Dodgers 2018 Player Review: Ryan Madson
Ryan Madson, Dodgers
Jayne Kamin-Oncea-USA TODAY Sports

The Los Angeles Dodgers made a last-minute addition to their bullpen prior to the Aug. 31 waiver trade deadline, first claiming Ryan Madson off waivers and then working out a deal to acquire him from the Washington Nationals.

Madson struggled mightily for the better part of the 2018 season, posting a 5.28 ERA, 4.36 FIP and 1.42 WHIP with 41 strikeouts against 15 walks in 44.1 innings pitched. The Dodgers ultimately bought low and hoped that a change of scenery would suit him well.

Madson wound up making nine regular-season appearances with Los Angeles, seeing his ERA increase by a full run (6.48) in 8.1 innings of work. Still, there were signs of encouragement for the 38-year-old.

After being advised to alter his pitch selection, Madson saw improvements in both strikeouts and walks per nine. That led to him accumulating a minuscule 1.96 FIP with the Dodgers.

Madson was featured on all three postseason rosters and made an additional 11 appearances in October. He was mainly deployed in the middle innings, though Dodgers manager Dave Roberts did entrust Madson at times to pitch in late-game situations.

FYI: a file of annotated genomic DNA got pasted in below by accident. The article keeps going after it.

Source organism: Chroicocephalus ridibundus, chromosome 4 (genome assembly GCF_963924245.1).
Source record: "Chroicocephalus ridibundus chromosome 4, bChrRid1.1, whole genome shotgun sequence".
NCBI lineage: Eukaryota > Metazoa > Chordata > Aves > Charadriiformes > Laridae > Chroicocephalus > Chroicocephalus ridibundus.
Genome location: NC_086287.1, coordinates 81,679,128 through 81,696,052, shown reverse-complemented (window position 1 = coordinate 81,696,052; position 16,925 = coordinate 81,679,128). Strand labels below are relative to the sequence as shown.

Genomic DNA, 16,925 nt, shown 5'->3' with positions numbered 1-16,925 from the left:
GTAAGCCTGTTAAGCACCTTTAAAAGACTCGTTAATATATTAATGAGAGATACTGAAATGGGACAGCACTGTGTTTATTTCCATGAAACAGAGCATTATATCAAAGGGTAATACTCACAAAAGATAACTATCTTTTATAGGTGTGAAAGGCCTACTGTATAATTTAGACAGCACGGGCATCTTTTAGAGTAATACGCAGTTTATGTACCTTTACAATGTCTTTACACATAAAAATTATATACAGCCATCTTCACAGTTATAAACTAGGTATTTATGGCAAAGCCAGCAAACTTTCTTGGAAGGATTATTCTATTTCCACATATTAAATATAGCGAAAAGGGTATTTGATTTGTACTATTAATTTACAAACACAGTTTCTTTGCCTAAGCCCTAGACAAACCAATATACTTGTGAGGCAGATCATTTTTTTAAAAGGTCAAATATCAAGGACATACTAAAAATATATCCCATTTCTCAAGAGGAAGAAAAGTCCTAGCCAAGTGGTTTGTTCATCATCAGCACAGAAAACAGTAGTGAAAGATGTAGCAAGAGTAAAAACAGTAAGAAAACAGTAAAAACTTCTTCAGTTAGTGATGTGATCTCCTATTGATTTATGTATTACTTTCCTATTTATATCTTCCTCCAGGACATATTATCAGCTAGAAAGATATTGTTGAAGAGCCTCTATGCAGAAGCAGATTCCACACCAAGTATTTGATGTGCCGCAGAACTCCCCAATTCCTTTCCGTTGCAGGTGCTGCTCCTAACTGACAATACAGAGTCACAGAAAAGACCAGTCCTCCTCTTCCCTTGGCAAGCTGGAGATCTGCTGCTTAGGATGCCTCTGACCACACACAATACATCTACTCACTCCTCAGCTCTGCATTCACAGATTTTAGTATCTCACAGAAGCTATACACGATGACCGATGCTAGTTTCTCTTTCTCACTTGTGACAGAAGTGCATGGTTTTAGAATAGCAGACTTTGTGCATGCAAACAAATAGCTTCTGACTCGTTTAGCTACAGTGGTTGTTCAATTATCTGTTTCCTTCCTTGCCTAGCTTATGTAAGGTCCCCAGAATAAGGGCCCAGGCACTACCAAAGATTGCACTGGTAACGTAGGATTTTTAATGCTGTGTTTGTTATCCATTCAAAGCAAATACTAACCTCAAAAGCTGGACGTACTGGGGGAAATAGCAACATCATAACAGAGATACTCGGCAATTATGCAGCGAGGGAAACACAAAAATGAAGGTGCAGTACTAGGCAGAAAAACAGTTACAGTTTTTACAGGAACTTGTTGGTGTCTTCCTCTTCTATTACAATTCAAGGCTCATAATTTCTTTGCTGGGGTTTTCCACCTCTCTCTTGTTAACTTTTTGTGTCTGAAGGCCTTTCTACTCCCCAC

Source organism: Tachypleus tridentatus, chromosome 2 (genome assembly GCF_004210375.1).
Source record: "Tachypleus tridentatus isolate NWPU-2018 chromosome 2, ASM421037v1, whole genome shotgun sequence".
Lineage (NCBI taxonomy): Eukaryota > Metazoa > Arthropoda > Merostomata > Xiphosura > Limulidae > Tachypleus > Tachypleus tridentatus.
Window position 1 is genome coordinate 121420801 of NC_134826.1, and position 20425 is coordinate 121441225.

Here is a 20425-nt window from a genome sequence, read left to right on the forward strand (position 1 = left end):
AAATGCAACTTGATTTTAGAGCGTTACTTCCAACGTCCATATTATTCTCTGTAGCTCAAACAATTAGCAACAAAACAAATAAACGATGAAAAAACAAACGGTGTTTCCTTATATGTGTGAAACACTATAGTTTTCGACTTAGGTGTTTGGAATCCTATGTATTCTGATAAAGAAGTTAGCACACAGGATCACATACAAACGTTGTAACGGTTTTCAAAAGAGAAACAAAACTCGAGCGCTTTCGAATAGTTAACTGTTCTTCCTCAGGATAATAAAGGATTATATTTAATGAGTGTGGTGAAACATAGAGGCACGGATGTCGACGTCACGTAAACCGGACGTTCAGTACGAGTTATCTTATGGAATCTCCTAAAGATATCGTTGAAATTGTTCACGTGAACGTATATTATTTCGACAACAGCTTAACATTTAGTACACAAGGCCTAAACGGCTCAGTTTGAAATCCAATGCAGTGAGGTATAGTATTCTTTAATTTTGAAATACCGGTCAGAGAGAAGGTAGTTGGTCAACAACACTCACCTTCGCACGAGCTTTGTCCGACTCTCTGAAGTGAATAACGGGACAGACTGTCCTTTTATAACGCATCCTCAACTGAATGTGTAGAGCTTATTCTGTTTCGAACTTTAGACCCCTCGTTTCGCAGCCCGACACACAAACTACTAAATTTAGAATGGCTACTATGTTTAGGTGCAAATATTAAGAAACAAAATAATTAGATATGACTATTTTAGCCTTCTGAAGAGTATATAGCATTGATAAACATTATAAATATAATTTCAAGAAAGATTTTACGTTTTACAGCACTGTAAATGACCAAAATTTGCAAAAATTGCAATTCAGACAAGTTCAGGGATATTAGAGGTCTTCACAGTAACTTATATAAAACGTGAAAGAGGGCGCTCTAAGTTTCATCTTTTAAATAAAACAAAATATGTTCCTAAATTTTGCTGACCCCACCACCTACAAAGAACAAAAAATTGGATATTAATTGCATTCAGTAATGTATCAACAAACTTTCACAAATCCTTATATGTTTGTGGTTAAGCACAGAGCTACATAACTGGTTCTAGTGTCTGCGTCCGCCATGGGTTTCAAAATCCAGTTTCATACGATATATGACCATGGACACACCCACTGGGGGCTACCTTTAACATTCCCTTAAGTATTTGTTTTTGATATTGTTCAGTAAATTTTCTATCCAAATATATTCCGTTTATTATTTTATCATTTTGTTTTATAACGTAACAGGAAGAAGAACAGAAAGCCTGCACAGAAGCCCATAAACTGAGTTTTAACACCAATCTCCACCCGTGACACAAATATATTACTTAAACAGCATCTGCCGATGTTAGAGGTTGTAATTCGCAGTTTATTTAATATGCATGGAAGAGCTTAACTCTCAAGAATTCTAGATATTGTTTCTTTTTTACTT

That backfired in Game 4 of the World Series, when the right-hander yielded a crushing three-run home run to Boston Red Sox first baseman Mitch Moreland in his final appearance for the Dodgers.

Moreland’s home run cut the Dodgers’ lead to 4-3 after seven innings, and Boston went on to complete the comeback and earn an improbable victory en route to a 3-1 advantage in the Fall Classic.

2018 Highlight

Prior to his shaky performance in the World Series, Madson came up big for the Dodgers in two previous postseason series against the Atlanta Braves and Milwaukee Brewers.

Between the National League Division and Championship Series, he allowed only one run in 6.1 innings pitched. Madson earned two wins in that span and struck out six batters compared to issuing just one walk.

2019 Outlook

Madson was one of seven Dodgers to reach free agency the morning after the World Series concluded. He’s part of a stacked class that is flush with relief pitchers, so it remains to be seen if he’ll land another Major League deal.